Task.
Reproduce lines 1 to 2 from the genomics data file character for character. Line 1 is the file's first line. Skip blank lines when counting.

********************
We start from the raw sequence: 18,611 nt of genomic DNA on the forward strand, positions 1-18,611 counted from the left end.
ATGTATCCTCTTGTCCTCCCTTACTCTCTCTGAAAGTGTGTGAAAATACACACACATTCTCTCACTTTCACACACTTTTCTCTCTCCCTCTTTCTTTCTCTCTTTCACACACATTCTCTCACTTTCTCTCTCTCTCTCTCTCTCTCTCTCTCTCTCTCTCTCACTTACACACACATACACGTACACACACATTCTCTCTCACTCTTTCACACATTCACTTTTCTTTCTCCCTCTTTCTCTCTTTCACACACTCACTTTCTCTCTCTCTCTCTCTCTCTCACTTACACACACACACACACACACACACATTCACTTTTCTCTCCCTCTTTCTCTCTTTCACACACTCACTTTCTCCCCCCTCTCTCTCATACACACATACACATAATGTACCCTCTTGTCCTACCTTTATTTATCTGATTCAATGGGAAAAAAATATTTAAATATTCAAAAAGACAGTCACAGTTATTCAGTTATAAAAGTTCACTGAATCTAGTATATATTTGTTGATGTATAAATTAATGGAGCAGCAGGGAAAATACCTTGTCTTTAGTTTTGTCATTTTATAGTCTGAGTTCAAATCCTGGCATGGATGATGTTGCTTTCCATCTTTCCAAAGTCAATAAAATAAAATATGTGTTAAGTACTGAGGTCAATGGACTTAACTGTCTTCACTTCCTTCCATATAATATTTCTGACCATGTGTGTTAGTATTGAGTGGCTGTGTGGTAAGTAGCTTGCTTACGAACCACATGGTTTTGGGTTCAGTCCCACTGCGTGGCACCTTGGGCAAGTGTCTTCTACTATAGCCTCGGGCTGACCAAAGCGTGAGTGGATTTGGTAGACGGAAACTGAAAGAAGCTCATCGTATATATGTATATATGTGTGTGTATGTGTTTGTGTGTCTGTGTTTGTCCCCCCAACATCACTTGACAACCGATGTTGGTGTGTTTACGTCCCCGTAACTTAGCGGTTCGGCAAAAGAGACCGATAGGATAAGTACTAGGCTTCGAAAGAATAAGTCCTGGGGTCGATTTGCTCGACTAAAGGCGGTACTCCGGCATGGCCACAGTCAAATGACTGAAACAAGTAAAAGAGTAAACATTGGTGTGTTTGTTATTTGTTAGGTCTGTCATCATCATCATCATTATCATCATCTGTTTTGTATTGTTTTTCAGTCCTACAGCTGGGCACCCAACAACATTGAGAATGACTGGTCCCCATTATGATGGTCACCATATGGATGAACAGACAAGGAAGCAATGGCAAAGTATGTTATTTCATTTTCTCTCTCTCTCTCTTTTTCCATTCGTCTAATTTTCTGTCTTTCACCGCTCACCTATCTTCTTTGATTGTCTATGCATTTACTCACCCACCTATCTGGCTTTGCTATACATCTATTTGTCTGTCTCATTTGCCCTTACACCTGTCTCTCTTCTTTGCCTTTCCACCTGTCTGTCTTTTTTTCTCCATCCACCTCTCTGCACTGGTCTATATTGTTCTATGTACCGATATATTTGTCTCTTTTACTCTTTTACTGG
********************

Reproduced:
We start from the raw sequence: 18,611 nt of genomic DNA on the forward strand, positions 1-18,611 counted from the left end.
ATGTATCCTCTTGTCCTCCCTTACTCTCTCTGAAAGTGTGTGAAAATACACACACATTCTCTCACTTTCACACACTTTTCTCTCTCCCTCTTTCTTTCTCTCTTTCACACACATTCTCTCACTTTCTCTCTCTCTCTCTCTCTCTCTCTCTCTCTCTCTCTCACTTACACACACATACACGTACACACACATTCTCTCTCACTCTTTCACACATTCACTTTTCTTTCTCCCTCTTTCTCTCTTTCACACACTCACTTTCTCTCTCTCTCTCTCTCTCTCACTTACACACACACACACACACACACACATTCACTTTTCTCTCCCTCTTTCTCTCTTTCACACACTCACTTTCTCCCCCCTCTCTCTCATACACACATACACATAATGTACCCTCTTGTCCTACCTTTATTTATCTGATTCAATGGGAAAAAAATATTTAAATATTCAAAAAGACAGTCACAGTTATTCAGTTATAAAAGTTCACTGAATCTAGTATATATTTGTTGATGTATAAATTAATGGAGCAGCAGGGAAAATACCTTGTCTTTAGTTTTGTCATTTTATAGTCTGAGTTCAAATCCTGGCATGGATGATGTTGCTTTCCATCTTTCCAAAGTCAATAAAATAAAATATGTGTTAAGTACTGAGGTCAATGGACTTAACTGTCTTCACTTCCTTCCATATAATATTTCTGACCATGTGTGTTAGTATTGAGTGGCTGTGTGGTAAGTAGCTTGCTTACGAACCACATGGTTTTGGGTTCAGTCCCACTGCGTGGCACCTTGGGCAAGTGTCTTCTACTATAGCCTCGGGCTGACCAAAGCGTGAGTGGATTTGGTAGACGGAAACTGAAAGAAGCTCATCGTATATATGTATATATGTGTGTGTATGTGTTTGTGTGTCTGTGTTTGTCCCCCCAACATCACTTGACAACCGATGTTGGTGTGTTTACGTCCCCGTAACTTAGCGGTTCGGCAAAAGAGACCGATAGGATAAGTACTAGGCTTCGAAAGAATAAGTCCTGGGGTCGATTTGCTCGACTAAAGGCGGTACTCCGGCATGGCCACAGTCAAATGACTGAAACAAGTAAAAGAGTAAACATTGGTGTGTTTGTTATTTGTTAGGTCTGTCATCATCATCATCATTATCATCATCTGTTTTGTATTGTTTTTCAGTCCTACAGCTGGGCACCCAACAACATTGAGAATGACTGGTCCCCATTATGATGGTCACCATATGGATGAACAGACAAGGAAGCAATGGCAAAGTATGTTATTTCATTTTCTCTCTCTCTCTCTTTTTCCATTCGTCTAATTTTCTGTCTTTCACCGCTCACCTATCTTCTTTGATTGTCTATGCATTTACTCACCCACCTATCTGGCTTTGCTATACATCTATTTGTCTGTCTCATTTGCCCTTACACCTGTCTCTCTTCTTTGCCTTTCCACCTGTCTGTCTTTTTTTCTCCATCCACCTCTCTGCACTGGTCTATATTGTTCTATGTACCGATATATTTGTCTCTTTTACTCTTTTACTGG